With the edges of the green peeled over the edge, this is a pretty good green complex, especially in contrast with the initial five. A unique way to challenge players, and even more-so when considering how low-profile and “easy” the green looks.

Our first long par 4 at the 7th comes at 409 yards (the golf course is 6301, so I think over 400 counts as a long 4?), making its way directly uphill over some interesting ground yet again. In hindsight, after playing Highlands Links in 2022, this hole reminds me a lot of the opening par 4 at Thompson’s maritime masterpiece.

As I said, awesome topography for golf:

The goal is to hit your drive as far as possible to allow even a partial view of the hole, and even then, just the tip of both the left bunker and the flag await.

Yet another green that effortlessly sits into the landscape, with the high side left (balls should come off it).

I remember reading or hearing somewhere that the 600 yard par 5, 8th is the signature hole here, and I kind of get it: from a general golf perspective, without much understanding in what is happening, this is one of the more dramatic holes. The tee shot is hit it as hard as you can, but I suspect over time, you figure out where the flat(ter) lies are and the strategy changes.

A good drive sets up an interesting opportunity for long hitters, or those looking to get aggressive. Two bunkers cut into the hillside await, and for every golfer, they must play between them to finish the hole. Getting home in two pinches pretty hard, and for those who like to layup closer to the green, they would have to directly negotiate with the bunkers. Laying back is the play, but anything slightly off-centre will result in a semi-blind or fully blind shot coming home.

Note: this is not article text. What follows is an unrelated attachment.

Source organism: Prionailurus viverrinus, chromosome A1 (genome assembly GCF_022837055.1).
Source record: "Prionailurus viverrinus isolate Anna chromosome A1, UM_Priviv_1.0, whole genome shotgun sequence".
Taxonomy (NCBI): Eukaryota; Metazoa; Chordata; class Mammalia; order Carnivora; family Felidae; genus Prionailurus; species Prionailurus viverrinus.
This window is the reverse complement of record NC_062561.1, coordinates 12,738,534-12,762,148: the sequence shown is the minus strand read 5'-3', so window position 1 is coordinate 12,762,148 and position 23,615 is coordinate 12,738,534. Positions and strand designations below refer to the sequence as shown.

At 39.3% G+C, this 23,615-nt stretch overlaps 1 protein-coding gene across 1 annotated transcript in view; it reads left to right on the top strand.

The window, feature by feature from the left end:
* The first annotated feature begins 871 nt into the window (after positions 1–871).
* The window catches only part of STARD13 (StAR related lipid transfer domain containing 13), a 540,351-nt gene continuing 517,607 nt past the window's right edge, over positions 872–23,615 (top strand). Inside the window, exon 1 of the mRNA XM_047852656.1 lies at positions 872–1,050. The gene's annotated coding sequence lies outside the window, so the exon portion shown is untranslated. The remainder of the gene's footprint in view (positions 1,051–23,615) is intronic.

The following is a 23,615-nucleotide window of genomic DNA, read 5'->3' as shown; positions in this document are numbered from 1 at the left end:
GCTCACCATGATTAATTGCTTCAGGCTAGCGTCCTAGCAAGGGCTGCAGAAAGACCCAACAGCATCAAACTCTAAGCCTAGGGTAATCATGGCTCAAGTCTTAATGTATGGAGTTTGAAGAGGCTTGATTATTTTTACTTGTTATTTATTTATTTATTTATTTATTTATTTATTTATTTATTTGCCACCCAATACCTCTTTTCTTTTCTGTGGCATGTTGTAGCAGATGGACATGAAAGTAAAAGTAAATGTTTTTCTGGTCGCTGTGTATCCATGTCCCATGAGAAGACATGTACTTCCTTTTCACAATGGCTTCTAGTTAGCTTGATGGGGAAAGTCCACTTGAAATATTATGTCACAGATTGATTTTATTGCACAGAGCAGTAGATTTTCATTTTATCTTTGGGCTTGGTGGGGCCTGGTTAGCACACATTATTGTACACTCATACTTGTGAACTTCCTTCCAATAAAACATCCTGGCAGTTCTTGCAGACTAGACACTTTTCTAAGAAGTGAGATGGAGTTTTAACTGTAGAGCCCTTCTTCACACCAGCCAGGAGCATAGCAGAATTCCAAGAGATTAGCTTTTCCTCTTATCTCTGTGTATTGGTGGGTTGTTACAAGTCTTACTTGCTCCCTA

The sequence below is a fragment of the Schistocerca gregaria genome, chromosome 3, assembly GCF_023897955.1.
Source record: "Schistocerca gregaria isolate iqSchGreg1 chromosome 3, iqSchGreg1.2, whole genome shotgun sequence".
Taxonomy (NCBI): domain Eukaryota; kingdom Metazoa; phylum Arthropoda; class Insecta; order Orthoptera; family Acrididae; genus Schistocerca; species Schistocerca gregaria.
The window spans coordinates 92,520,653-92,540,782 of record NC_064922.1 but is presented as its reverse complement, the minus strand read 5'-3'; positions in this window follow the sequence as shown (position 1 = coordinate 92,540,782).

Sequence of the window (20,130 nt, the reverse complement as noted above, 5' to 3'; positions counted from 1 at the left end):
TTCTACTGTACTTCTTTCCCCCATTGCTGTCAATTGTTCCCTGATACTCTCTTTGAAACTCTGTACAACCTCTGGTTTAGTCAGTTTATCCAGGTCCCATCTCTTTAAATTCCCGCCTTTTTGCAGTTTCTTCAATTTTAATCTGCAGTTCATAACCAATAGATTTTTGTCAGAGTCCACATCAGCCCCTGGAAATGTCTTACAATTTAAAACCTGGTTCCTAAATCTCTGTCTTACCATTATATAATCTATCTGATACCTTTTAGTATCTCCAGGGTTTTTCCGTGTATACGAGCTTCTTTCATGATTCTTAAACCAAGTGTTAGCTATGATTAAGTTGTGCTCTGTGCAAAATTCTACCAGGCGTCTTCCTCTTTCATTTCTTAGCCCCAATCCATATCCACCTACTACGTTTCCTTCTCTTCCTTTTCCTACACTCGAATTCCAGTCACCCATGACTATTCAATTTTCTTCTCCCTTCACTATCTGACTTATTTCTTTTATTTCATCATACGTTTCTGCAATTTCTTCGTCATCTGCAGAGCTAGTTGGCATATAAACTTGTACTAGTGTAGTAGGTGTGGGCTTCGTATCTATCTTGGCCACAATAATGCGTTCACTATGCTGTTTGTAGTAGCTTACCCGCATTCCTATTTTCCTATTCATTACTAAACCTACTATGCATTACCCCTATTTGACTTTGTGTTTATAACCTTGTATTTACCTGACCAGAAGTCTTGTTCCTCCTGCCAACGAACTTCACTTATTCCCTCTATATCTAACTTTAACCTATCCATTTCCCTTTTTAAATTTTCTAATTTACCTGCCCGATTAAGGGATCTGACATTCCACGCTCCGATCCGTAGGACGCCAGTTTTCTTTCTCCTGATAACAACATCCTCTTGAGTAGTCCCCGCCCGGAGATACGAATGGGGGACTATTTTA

When I mean narrows to the green, I mean really narrows.

Finishing off the front nine, the 422 yard par 4, 9th is the longest two-shot hole on the outward nine. A bit more gentle, but a longer hole nonetheless.

After your tee shot and the approach view (below), it appears to be one of the weaker and less-interesting holes.

Yet this might be the best green here yet, narrowing between two bunkers in the front, rising over a ridge, and falling over in the back quadrant. Brilliant, and so subtle given how mundane the hole is tee-to-green. There is some good micro contours and such in the fairway, but given how extreme the standout holes have been, it can be easy to overlook this hole.

The 10th is similar to the 7th, although a much more severe uphill journey tee-to-green. At 410 yards, it is also one of the longer holes here.

Just brilliant. Classic golf courses have a way of making these features pop, and possibly because the modern contemporaries typically bulldoze them out (in Canada, anyway, cough, cough), but on these golden age gems, it is such a welcomed find.